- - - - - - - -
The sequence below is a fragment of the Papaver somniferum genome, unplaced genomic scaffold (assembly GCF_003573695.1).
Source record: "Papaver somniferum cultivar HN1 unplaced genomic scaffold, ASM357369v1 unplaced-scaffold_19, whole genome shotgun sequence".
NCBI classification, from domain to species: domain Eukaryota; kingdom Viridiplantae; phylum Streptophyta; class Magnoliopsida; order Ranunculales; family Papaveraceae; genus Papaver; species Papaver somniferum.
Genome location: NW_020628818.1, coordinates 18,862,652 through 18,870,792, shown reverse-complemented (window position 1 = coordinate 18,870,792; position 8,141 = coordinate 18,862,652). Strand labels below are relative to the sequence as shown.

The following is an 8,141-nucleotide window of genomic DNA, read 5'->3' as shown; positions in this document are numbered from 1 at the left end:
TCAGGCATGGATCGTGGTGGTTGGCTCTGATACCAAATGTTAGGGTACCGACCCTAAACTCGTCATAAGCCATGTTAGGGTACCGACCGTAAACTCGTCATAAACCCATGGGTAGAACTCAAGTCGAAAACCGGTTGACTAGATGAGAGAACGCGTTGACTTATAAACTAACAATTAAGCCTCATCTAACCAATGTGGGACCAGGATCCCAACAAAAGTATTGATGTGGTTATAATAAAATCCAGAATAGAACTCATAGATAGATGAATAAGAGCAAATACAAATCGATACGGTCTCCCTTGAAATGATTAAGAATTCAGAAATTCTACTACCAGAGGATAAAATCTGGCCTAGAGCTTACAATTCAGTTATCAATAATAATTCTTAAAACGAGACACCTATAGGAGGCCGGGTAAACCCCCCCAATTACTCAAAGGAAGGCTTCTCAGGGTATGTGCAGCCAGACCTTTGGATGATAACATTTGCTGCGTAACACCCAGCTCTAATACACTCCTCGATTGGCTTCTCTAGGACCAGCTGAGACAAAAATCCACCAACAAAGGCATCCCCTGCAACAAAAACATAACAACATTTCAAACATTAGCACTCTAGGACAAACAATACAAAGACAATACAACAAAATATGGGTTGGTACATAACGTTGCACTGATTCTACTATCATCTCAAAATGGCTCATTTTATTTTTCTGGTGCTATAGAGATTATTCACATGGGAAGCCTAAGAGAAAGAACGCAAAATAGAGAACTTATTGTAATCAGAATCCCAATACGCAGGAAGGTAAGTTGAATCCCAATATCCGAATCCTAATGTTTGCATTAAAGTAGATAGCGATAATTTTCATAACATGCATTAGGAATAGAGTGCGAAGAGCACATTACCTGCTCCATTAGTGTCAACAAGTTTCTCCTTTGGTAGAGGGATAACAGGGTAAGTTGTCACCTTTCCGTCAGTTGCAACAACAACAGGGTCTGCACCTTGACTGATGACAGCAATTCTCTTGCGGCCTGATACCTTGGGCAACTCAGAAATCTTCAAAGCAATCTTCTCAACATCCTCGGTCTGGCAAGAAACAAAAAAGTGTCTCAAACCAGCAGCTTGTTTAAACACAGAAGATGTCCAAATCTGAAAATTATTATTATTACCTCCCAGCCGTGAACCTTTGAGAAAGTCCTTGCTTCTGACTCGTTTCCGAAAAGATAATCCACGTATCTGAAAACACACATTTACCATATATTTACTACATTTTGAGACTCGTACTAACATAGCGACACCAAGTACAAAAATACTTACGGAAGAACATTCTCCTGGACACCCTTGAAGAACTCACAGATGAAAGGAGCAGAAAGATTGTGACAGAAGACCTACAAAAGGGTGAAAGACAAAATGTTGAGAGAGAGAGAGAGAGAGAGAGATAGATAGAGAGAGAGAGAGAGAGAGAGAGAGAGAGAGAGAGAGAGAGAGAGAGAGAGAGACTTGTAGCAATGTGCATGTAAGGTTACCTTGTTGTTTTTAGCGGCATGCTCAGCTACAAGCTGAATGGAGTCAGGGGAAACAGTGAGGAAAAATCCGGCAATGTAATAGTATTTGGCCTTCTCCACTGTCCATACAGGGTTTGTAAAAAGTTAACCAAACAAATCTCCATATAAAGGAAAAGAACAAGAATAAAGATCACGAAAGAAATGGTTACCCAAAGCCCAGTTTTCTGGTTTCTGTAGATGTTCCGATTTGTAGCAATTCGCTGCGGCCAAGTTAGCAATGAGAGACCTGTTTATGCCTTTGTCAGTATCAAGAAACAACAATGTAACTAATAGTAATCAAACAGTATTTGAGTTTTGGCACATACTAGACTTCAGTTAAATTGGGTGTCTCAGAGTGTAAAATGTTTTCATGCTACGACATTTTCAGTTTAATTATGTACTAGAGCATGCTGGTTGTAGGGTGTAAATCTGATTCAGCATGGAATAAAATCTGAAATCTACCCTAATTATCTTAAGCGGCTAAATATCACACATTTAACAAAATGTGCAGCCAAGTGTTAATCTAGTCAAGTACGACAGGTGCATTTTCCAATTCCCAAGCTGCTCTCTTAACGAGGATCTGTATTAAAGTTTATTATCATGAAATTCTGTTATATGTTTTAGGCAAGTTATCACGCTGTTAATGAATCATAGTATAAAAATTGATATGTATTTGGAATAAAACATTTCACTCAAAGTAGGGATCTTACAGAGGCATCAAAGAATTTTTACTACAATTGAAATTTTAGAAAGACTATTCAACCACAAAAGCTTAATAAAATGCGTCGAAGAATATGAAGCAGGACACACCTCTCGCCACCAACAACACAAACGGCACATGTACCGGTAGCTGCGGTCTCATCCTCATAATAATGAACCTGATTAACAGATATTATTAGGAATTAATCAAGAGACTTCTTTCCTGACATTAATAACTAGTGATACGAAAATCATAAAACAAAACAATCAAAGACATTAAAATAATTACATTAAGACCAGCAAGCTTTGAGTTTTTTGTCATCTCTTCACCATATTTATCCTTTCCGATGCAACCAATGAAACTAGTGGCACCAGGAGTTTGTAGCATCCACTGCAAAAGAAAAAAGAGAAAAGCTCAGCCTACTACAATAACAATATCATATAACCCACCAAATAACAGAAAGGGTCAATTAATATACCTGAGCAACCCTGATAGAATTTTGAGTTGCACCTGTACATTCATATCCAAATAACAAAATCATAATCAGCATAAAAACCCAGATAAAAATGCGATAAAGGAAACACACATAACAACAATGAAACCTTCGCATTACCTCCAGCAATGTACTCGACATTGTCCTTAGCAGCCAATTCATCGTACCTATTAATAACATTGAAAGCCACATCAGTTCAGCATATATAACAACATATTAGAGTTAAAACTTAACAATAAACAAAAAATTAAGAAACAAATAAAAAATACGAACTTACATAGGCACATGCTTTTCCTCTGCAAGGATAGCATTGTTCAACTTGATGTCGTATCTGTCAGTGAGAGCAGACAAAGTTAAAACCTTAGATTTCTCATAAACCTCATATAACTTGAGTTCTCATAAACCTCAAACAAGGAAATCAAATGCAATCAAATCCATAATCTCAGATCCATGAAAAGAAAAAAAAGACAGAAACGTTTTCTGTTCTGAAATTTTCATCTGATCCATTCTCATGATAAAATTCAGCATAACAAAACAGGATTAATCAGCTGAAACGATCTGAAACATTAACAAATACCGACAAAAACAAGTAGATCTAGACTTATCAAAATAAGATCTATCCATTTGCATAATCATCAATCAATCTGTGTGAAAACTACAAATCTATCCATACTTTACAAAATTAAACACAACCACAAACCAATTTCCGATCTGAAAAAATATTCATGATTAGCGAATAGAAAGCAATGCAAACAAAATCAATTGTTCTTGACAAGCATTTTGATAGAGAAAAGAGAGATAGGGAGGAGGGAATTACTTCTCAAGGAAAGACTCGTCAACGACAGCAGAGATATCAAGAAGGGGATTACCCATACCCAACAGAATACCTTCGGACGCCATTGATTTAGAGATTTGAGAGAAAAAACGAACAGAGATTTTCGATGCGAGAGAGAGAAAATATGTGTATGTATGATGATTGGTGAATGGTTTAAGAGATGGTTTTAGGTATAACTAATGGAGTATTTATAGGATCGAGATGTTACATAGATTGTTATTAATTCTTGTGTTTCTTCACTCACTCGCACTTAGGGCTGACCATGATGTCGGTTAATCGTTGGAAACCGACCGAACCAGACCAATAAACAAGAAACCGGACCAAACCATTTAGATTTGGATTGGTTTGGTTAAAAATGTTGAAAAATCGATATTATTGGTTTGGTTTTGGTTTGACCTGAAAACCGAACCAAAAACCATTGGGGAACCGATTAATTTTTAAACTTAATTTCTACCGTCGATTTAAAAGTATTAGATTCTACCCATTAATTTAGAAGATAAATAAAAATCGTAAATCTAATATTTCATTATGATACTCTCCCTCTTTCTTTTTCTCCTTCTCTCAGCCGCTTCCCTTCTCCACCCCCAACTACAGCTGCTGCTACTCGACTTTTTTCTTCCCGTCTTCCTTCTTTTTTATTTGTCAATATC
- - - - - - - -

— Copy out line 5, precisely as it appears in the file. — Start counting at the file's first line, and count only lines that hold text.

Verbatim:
The following is an 8,141-nucleotide window of genomic DNA, read 5'->3' as shown; positions in this document are numbered from 1 at the left end: